Meenakshi took us even to the kitchen where we found a big fish is getting cooked in a Chenna Chatti (Chinese Frying Pan) by her elder sister Janaki. On enquiry about their food habits, suddenly came the invitation for lunch but we declined with due respect for being vegetarians. They cook Malay food - Rice, vegetables curry and fish are commonly liked food items. There was a time when the Chetties could not bring in brides from India due to ban on their travel of women to cross the seas. It was then these men were allowed to adopt Malayan women in to their community in marriage and caused the changed food habits.

Friday is the temple day for them and they don’t eat non vegetarian food on that day.

While chatting, having fruit juices and cut fruits, the father of Jagan, Mr Pillai, who had gone out came home with his Chinese wife and daughter. According to him, Melaka Chetties consists of not only Chetty community in Tamilnadu but also other castes like Pillais, Mudaliyars, Pandaram, etc, to name a few. After the fall of Melaka, many of them migrated to Penang and Singapore and gather together during festivals like Pongal, etc.

They cant speak Tamil, they shifted their food habits but are still maintaining their religion, Hinduism and Hindu names to their children.

They are patronising number of temples in Melaka. There are a dozen temples dedicated to different deities in Melaka.

The Poyyatha Vinayaka Temple, oldest Hindu Temple in Malay peninsula is the presiding deity of the Melaka Chetties.



It was time to leave. We walked to the end of the street to survey the temple at the other end (which was closed as it was noon) marking the border. While coming back we found Meenakshi at their gate with packet full of fruits as a gift to us as they could not feed us properly as per our choice. We were overwhelmed and had no words to express.

Now we have one more family friend outside India.

The Melakan authorities have done a wonderful job in conserving their heritage. They have shown passion towards their culture and heritage and are able to project it with glory and pride to the tourists. They have succeeded in conserving the sites and also ensuring that the city succeeds in its role as a living city for residents and business.








All the modern day constructions are along the coast of the Melaka Straits, consisting of major hotels, shopping malls and residential buildings. There are options like hop-on-off bus service throughout the city, duck bus, which travels on both road and water and of course the famous colourfully decorated cycle rickshaws. We tried the hop-on-off bus once to have an understanding of he length and breadth of Melaka.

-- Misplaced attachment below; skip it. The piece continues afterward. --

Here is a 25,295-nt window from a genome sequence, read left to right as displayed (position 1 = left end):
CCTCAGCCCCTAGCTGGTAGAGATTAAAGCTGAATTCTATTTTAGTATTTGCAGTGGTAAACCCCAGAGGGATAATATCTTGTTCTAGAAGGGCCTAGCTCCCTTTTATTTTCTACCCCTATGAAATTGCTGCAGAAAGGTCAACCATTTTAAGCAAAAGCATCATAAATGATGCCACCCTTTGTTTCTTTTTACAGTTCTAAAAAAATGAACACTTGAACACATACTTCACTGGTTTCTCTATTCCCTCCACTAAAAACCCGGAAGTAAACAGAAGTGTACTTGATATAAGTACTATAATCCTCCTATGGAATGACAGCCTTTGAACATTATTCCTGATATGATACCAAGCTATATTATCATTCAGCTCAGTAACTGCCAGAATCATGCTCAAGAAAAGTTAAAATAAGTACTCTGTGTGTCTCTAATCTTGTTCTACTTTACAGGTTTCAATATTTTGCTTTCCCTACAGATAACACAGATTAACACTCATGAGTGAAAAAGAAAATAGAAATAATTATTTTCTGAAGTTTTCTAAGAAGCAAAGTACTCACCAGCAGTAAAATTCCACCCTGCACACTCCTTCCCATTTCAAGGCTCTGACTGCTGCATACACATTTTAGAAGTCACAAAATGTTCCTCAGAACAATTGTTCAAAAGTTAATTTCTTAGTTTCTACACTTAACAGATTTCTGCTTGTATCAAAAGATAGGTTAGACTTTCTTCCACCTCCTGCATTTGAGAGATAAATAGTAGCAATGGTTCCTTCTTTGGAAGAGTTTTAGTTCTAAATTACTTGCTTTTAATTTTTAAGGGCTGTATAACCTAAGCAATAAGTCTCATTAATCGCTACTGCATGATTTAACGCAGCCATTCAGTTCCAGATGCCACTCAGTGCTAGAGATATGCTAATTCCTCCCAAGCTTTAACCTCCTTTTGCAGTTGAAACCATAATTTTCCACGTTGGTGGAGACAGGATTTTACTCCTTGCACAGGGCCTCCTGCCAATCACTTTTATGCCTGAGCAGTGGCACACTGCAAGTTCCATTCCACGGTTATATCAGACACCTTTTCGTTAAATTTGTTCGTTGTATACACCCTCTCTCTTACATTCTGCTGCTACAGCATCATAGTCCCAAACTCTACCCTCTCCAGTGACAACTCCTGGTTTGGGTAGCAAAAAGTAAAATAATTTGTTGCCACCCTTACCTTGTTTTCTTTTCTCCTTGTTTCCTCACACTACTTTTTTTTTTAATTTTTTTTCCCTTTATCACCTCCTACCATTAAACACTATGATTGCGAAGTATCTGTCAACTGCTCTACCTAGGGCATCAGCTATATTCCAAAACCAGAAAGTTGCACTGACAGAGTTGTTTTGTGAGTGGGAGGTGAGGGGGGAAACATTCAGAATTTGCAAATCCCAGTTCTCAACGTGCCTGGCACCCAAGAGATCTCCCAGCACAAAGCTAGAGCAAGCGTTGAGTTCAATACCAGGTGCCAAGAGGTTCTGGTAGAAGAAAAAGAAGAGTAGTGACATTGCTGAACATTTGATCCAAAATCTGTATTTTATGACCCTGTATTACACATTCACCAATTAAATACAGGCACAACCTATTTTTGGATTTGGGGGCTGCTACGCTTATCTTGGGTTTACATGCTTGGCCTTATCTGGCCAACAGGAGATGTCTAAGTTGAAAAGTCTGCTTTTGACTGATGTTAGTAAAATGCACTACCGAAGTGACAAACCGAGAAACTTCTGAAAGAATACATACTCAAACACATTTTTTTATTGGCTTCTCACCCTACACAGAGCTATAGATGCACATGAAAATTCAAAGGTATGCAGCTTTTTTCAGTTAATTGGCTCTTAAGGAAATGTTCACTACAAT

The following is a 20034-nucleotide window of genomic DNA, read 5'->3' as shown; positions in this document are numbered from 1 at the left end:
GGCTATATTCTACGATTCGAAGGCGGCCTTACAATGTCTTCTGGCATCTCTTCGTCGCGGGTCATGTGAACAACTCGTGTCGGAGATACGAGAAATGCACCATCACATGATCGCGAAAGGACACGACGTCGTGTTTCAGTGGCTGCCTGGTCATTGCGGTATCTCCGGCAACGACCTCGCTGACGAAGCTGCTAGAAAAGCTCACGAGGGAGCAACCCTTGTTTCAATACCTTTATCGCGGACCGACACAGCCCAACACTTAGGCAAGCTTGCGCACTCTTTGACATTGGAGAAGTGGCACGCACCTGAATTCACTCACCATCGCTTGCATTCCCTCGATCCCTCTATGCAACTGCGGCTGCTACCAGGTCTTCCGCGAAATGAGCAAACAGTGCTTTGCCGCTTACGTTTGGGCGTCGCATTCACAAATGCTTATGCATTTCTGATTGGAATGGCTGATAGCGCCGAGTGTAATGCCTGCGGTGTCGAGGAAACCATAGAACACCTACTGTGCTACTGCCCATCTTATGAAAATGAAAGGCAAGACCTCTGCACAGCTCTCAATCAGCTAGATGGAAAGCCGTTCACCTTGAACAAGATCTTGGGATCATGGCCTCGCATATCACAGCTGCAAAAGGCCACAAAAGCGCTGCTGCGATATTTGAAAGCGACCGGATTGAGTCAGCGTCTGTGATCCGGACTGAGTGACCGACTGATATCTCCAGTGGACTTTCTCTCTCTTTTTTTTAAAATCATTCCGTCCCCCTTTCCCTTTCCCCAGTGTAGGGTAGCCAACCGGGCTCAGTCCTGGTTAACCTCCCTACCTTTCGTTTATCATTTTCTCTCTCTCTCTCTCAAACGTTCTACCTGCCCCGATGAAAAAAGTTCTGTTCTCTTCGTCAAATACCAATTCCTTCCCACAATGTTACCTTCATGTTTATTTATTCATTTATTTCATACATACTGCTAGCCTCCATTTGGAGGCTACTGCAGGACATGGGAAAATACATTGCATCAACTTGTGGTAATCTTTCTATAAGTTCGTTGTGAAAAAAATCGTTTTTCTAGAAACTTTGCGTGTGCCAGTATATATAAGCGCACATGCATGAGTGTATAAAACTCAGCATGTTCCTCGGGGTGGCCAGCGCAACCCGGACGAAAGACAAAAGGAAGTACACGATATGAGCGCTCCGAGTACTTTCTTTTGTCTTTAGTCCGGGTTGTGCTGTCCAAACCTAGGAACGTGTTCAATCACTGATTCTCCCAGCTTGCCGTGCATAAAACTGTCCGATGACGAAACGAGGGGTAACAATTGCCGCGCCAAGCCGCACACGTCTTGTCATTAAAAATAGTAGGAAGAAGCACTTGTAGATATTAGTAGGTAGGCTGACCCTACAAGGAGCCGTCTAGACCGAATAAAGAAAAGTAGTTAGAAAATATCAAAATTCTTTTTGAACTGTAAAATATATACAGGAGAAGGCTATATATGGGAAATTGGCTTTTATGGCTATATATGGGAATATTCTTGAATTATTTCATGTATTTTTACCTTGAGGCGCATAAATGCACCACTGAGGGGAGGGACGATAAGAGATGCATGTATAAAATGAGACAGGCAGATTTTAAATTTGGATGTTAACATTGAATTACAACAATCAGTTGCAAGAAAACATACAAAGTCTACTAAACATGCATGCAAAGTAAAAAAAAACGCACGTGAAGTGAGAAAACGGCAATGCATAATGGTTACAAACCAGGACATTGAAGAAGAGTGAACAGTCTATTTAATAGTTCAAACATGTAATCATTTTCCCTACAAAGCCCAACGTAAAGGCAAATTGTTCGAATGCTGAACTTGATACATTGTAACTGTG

There are a few very good shopping malls in Melaka selling all sorts of domestic products. We tried in a couple of malls so as to have a feel of it.




At last it was the turn to try some authentic Malay food. We found one vegetarian Chinese restaurant (meant for the monks and vegans) where we tried a Malay combo food having some rice, spicy chutney made of tamarind, ginger & mint and a portion of fried potato and beans. It was not that great but was tasty and did not damage our digestive system.



And it was time to check out. We thanked our friend Chua, our Host in Melaka and proceed to the bus station by noon to catch a bus to Singapore with fond memories of the land and people.

12 comments:

  1. An elaborately written post. with lot of info and great pictures to annotate..

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  2. I did miss a chance to visit malaysia when i was in singapore , my cousin did say we could go for a day or two there.. now seeing this post and pics , I think i should have said YES ..

    Bikram

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  3. very nice post..pictures are feast to the eyes..

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  4. Wonderful post with images. This place is really interesting.

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  5. I felt, I really walked through the streets with you, sampath. Your in depth narration was marvellous.Sreenivasan

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  6. Excellent narration! Kept one spellbound. We had missed the Chetty history totally during our visit to Malakka and focused only on the Portuguese and Dutch history. Incidentally, if you want to read further on Parameswara, please see our post http://blog.calicutheritage.com/2008/11/tale-of-two-conversions.html

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  7. We tried really hard but couldn't get ourselves to like Malaysia in the two weeks we were there. Lucky you enjoyed your stay

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  8. Wonderful post with pics. This place is really interesting.I reiterate again, I've been there twice and your posts about Malacca rekindles my love for it. :)

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  9. विस्तार मे सचित्र अच्छी जानकारी1 आभार 1